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If JFK Had Lived – He’d Be Very Old Today

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It really is true what they say – if you’re old enough, you’ll remember where you were when you heard President Kennedy was dead. I was onstage rehearsing a fifth-grade play when a teacher (a jovial Texan who seemed to know everything about the history of Dr. Pepper soda) came into the auditorium with the news. He and my own teacher seemed more fascinated than saddened about what had happened in Dallas, and we kids were just happy to suddenly be sent home early. Outside, yellow maple leaves covered the sidewalks, the fall air was tinged with a slight chill and, as it was a Friday, with the smell of burning papers from our school’s incinerator.

Today, of course, is the 50th anniversary of the assassination and this month has been all about JFK, especially on television, where Kennedy appears to have been rehabilitated as, once more, the man who was on the verge of changing the world. As was the thinking in the years immediately following his death, TV’s anti-revisionists say Kennedy was a president who was going to end hunger in America, eradicate racial discrimination and, of course, get us out of Vietnam. Assessments would change over time – there was that period when it was popular to think of Kennedy as an accidental president, some wealthy playboy who had bought the Oval Office. But now the pendulum has respectfully swung back so that he has once more become the pensive dreamer in photographs whose subtle backlighting suggests a halo.

I’m not the first to say this, but before the assassination I had always thought Rob and Laura Petrie of The Dick Van Dyke Show were supposed to be suburban doppelgangers of Jack and Jackie Kennedy. Like the Petries of New Rochelle, the Kennedys of Pennsylvania Avenue were unbelievably attractive – and funny, when they wanted to be.

But even nine-year-olds like myself couldn’t escape the feeling that the president wasn’t trying hard enough. Every week it seemed a civil rights worker was killed in the South. And, decades before we began to take the homeless for granted, there was a sense that America, led by our president, should be able to banish poverty, like polio. Why did some of the black kids I played with have to live in garage lofts? Why, that previous spring, had several children burned to death in the abandoned duck coops their families called home?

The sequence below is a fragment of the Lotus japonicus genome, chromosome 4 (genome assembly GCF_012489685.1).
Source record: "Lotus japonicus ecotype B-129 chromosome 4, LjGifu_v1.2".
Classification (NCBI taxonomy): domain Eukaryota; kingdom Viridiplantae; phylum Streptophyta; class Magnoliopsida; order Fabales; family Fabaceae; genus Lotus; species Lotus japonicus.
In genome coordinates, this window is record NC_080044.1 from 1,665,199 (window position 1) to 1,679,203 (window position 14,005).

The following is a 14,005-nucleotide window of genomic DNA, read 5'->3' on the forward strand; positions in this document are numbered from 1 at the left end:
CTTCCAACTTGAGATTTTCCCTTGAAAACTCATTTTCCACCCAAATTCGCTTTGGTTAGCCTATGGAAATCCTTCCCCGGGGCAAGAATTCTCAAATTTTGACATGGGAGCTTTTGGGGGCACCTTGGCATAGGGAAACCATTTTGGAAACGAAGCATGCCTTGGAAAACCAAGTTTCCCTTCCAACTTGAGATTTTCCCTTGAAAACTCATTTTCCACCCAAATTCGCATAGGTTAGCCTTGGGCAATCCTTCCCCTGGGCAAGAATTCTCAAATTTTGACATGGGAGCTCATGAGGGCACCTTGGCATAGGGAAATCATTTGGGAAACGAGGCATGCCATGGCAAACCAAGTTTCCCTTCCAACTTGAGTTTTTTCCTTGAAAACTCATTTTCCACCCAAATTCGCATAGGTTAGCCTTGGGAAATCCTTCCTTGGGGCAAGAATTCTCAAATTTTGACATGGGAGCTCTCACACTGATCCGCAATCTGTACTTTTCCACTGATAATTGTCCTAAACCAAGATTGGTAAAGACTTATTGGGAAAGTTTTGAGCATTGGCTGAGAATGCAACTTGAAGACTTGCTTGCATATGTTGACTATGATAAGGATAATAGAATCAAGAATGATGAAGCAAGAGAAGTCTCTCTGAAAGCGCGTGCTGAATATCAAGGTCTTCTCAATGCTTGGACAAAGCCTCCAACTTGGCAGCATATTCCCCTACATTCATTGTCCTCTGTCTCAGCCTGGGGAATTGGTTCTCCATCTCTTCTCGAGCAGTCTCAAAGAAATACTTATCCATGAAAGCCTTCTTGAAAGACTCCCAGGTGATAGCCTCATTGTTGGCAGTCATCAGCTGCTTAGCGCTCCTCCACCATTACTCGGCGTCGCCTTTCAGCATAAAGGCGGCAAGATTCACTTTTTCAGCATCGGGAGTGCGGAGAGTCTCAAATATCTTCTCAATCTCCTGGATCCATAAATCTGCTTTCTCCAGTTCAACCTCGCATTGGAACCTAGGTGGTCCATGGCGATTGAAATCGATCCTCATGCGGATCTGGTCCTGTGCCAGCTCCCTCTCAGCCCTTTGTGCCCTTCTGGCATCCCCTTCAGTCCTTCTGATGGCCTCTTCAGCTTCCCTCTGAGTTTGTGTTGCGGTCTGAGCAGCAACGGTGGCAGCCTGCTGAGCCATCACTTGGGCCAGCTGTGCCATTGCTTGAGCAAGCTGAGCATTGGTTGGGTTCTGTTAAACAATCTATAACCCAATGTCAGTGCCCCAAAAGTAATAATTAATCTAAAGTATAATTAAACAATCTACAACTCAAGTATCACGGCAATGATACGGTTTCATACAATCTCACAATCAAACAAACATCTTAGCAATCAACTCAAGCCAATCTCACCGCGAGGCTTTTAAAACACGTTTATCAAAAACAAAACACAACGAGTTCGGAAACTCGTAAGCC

Every now and then I’ll pull out a saved November 23rd edition of the New York Daily News, the paper our family read, to go back in time and see if there’s anything new to be learned from the past, something I overlooked the dozens of other times I’ve turned the paper’s brittle pages.

“Our President, Her Love,” says the headline beneath the full-page photo of Jackie forlornly walking with her husband’s brother, Bobby, at Andrews Air Force Base. In front of them men huddle around the president’s bronze casket as it is loaded into a Navy ambulance. This was on the back page, where normally there’d be several sports photos.

The Daily News ventured no guesses as to what JFK would have done had he lived. Perhaps he really would have changed America. But it would be left to his successor, Lyndon Johnson, to make real progress for racial justice and against poverty. Even more so than Johnson, it would remain for the great movement of people who had been fighting for equality since Rosa Parks’ arrest to make history.

There is a sentence in David Halberstam’s The Best and the Brightest that is so heartbreaking in its understatement and portentousness that it has become, for me, the most incisive summary of Camelot: “A cold day in December.” This opening line of the book is an evocation of both a traditional season of hope and the wintery reality that would ultimately leave the promise of Kennedy’s administration a stillborn dream. Today the only thing we can say with certainty is the most obvious – if Kennedy were alive now he’d be 96 years old.

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